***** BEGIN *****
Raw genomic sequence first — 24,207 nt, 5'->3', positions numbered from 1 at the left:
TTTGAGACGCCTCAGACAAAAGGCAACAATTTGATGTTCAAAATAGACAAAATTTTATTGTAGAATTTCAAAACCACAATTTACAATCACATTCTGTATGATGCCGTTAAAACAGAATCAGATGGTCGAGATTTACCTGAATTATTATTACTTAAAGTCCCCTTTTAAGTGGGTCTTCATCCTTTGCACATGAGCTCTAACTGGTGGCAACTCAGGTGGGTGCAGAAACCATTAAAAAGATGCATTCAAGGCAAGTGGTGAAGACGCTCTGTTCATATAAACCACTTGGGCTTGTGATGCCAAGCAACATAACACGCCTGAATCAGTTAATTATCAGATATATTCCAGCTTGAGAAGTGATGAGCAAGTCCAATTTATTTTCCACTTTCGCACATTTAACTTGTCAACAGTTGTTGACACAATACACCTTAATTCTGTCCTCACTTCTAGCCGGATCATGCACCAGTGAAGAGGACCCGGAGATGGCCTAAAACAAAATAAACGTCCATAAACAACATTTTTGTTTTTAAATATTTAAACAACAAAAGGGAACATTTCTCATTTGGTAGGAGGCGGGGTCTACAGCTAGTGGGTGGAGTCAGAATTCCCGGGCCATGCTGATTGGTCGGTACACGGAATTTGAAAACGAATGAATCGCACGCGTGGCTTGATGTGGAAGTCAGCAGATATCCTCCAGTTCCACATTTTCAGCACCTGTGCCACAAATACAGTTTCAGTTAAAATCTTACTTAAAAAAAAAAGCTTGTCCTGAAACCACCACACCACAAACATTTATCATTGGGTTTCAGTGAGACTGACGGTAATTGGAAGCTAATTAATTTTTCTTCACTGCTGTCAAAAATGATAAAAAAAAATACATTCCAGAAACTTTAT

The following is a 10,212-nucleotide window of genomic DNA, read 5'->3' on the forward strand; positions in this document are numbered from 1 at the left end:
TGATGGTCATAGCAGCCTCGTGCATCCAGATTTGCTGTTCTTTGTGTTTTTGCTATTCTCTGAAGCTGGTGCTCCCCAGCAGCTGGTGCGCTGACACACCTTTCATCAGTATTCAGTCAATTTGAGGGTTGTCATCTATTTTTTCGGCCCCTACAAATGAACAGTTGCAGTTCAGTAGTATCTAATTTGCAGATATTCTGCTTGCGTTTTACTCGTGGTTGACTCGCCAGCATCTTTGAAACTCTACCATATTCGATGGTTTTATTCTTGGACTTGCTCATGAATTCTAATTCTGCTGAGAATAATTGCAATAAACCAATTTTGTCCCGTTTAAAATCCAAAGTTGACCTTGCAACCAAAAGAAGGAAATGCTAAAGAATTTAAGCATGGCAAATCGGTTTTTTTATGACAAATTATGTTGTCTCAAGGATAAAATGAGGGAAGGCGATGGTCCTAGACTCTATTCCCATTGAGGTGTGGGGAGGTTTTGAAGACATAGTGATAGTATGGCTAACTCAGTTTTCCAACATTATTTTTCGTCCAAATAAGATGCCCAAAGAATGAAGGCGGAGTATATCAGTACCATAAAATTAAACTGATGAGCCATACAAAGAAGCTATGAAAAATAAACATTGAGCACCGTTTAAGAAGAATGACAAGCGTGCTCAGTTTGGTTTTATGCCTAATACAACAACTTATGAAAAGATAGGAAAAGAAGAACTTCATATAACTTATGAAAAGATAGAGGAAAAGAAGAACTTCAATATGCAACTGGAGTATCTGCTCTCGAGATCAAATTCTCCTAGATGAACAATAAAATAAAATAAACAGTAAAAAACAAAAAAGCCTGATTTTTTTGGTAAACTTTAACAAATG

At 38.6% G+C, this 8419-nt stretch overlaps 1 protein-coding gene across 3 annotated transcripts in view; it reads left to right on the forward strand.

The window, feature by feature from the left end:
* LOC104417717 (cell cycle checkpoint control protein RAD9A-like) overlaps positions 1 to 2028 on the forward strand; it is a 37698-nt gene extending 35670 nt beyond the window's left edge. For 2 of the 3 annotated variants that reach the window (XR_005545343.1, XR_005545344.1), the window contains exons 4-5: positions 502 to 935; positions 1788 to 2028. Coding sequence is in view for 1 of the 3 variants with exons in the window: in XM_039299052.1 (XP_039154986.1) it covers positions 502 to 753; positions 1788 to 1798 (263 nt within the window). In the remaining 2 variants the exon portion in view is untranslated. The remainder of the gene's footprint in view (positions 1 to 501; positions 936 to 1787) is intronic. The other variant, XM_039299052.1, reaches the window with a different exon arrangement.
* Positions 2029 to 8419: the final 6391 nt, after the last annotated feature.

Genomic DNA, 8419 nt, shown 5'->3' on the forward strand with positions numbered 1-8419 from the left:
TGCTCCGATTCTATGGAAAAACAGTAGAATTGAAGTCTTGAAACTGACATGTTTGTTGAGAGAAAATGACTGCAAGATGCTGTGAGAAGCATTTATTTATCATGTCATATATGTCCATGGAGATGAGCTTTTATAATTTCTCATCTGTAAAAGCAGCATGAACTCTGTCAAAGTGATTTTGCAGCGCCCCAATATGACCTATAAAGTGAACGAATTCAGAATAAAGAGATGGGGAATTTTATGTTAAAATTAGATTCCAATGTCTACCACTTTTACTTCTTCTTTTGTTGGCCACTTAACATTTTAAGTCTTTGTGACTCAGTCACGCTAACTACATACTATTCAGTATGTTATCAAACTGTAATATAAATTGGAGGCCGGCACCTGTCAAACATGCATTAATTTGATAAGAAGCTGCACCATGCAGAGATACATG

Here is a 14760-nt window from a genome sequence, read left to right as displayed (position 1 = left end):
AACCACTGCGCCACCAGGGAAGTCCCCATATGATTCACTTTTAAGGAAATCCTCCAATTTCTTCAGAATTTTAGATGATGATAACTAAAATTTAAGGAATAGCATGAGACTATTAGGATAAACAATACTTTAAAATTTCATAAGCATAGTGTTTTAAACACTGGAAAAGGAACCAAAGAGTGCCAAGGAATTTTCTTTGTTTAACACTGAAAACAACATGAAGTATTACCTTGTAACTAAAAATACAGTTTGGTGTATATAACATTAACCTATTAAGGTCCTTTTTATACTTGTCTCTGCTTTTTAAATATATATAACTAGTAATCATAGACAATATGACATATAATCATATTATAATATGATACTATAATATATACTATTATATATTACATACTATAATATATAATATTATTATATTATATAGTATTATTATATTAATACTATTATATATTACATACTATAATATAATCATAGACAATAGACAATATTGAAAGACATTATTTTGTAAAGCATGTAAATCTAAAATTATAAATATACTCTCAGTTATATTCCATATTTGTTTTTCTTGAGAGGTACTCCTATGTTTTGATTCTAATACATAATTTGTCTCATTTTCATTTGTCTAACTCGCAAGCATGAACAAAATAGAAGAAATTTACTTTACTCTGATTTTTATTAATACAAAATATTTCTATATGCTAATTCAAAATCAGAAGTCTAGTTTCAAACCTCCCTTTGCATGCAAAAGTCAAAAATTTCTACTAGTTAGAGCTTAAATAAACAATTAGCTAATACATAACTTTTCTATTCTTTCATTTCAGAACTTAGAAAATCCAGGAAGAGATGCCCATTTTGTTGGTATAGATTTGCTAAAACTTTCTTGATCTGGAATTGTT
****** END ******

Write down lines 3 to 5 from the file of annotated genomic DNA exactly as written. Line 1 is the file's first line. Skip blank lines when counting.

The following is a 10,212-nucleotide window of genomic DNA, read 5'->3' on the forward strand; positions in this document are numbered from 1 at the left end:
TGATGGTCATAGCAGCCTCGTGCATCCAGATTTGCTGTTCTTTGTGTTTTTGCTATTCTCTGAAGCTGGTGCTCCCCAGCAGCTGGTGCGCTGACACACCTTTCATCAGTATTCAGTCAATTTGAGGGTTGTCATCTATTTTTTCGGCCCCTACAAATGAACAGTTGCAGTTCAGTAGTATCTAATTTGCAGATATTCTGCTTGCGTTTTACTCGTGGTTGACTCGCCAGCATCTTTGAAACTCTACCATATTCGATGGTTTTATTCTTGGACTTGCTCATGAATTCTAATTCTGCTGAGAATAATTGCAATAAACCAATTTTGTCCCGTTTAAAATCCAAAGTTGACCTTGCAACCAAAAGAAGGAAATGCTAAAGAATTTAAGCATGGCAAATCGGTTTTTTTATGACAAATTATGTTGTCTCAAGGATAAAATGAGGGAAGGCGATGGTCCTAGACTCTATTCCCATTGAGGTGTGGGGAGGTTTTGAAGACATAGTGATAGTATGGCTAACTCAGTTTTCCAACATTATTTTTCGTCCAAATAAGATGCCCAAAGAATGAAGGCGGAGTATATCAGTACCATAAAATTAAACTGATGAGCCATACAAAGAAGCTATGAAAAATAAACATTGAGCACCGTTTAAGAAGAATGACAAGCGTGCTCAGTTTGGTTTTATGCCTAATACAACAACTTATGAAAAGATAGGAAAAGAAGAACTTCATATAACTTATGAAAAGATAGAGGAAAAGAAGAACTTCAATATGCAACTGGAGTATCTGCTCTCGAGATCAAATTCTCCTAGATGAACAATAAAATAAAATAAACAGTAAAAAACAAAAAAGCCTGATTTTTTTGGTAAACTTTAACAAATG

At 38.6% G+C, this 8419-nt stretch overlaps 1 protein-coding gene across 3 annotated transcripts in view; it reads left to right on the forward strand.